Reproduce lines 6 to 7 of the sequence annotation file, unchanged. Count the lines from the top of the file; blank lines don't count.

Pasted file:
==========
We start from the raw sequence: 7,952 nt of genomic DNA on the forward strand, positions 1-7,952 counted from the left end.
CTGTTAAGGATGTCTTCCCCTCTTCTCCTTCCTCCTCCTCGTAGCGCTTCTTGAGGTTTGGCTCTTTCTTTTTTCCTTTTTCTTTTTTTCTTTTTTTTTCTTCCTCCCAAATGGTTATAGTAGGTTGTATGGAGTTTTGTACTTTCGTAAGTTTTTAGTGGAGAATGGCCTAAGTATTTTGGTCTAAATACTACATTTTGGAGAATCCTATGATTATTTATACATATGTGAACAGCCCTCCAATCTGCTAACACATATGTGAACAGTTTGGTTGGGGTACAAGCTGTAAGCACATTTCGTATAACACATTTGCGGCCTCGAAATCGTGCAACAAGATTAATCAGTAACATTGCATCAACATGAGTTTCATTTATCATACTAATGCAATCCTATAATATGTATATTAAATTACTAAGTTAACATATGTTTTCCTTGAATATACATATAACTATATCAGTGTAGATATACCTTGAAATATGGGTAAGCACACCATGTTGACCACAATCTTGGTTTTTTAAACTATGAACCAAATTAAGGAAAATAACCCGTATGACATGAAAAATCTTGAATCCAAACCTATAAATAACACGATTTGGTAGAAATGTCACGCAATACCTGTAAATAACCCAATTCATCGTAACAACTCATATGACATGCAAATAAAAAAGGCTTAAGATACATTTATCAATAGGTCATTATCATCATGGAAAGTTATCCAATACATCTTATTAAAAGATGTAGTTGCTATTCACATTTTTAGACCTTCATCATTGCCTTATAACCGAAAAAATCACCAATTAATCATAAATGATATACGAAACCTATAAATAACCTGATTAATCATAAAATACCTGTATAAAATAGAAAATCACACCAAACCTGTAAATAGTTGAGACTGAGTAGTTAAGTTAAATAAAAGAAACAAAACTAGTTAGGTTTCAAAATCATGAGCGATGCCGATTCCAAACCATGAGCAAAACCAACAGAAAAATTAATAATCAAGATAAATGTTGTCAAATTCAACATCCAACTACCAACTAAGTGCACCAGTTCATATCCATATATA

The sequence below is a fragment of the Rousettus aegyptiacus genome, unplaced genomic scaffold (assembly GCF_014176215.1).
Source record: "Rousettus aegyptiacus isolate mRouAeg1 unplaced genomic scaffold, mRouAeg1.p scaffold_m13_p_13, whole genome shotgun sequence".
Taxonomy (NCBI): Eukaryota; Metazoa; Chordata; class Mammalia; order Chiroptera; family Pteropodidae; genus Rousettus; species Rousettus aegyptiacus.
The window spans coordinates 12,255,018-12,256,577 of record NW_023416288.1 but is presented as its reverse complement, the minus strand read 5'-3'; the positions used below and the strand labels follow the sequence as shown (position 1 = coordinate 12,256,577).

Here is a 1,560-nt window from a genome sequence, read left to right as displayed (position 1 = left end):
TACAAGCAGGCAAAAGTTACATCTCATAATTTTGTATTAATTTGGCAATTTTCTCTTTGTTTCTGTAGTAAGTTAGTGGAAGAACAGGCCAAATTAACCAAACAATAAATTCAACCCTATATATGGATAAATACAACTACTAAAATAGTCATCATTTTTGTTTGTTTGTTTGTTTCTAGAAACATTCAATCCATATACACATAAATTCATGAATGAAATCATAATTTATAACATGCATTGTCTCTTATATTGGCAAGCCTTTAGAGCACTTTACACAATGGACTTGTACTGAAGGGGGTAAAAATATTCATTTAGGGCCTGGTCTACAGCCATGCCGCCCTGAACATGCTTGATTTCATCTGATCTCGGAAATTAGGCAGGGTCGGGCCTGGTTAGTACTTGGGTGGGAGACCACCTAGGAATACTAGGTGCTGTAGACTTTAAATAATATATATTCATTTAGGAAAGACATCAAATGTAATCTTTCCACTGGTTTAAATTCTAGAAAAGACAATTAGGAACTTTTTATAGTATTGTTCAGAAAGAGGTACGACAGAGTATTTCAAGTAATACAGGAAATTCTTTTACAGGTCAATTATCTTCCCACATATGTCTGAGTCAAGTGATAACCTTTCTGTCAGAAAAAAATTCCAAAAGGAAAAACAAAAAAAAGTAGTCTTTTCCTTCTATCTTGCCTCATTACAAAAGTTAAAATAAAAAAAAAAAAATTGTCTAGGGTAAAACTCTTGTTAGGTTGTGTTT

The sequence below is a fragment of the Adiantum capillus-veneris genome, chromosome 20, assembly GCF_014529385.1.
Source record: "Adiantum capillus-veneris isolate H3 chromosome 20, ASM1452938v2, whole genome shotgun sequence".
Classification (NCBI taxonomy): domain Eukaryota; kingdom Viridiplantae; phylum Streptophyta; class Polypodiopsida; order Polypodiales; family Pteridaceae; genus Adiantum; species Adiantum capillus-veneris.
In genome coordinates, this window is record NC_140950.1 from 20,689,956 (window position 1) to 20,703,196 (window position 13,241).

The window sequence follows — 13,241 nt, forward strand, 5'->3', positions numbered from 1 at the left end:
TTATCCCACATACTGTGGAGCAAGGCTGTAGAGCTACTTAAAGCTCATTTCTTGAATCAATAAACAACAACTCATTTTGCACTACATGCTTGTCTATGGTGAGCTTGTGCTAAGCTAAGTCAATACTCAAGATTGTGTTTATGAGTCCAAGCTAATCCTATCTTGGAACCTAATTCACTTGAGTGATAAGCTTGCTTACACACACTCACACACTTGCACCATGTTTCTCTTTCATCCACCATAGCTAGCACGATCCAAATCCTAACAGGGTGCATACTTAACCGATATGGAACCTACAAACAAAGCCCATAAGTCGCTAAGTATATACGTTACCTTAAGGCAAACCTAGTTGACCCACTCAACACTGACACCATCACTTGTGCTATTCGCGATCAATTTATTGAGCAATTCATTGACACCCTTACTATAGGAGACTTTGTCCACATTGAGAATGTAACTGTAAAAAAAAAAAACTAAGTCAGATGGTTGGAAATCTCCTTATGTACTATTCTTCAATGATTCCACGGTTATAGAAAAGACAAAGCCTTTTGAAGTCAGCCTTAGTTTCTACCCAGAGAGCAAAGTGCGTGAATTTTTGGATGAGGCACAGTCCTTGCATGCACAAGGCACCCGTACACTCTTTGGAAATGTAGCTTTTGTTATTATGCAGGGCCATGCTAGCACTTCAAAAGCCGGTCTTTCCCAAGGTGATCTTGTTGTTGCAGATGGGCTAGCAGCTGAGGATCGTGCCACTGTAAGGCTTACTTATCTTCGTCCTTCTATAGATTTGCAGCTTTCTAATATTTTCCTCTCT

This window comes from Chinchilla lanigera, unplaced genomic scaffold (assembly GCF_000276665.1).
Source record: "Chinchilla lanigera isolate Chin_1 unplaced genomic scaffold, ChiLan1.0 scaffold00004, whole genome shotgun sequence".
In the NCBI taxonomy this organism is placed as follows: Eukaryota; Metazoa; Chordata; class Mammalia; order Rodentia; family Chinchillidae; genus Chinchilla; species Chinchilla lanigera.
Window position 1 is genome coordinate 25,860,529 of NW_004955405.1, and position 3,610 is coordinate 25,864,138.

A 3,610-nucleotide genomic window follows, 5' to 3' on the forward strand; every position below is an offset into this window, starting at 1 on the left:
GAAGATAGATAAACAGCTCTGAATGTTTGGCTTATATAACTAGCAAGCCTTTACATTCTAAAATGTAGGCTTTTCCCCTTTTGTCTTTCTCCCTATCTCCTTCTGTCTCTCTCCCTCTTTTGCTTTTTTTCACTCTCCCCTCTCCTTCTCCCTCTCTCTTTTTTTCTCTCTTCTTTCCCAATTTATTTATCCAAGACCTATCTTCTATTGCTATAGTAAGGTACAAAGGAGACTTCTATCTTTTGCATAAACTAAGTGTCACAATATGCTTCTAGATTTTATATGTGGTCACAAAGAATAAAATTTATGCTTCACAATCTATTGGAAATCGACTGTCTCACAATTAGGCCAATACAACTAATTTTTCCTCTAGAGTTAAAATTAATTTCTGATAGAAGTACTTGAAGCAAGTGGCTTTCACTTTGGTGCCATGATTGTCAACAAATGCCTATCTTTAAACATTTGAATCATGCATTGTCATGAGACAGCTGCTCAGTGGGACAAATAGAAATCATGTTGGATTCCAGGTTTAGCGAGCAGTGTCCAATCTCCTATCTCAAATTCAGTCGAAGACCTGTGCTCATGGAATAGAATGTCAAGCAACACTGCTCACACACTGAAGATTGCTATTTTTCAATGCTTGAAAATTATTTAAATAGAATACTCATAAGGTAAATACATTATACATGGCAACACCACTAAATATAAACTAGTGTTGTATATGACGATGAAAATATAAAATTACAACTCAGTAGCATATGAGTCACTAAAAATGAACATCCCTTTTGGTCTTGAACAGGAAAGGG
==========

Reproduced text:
The window spans coordinates 12,255,018-12,256,577 of record NW_023416288.1 but is presented as its reverse complement, the minus strand read 5'-3'; the positions used below and the strand labels follow the sequence as shown (position 1 = coordinate 12,256,577).

Here is a 1,560-nt window from a genome sequence, read left to right as displayed (position 1 = left end):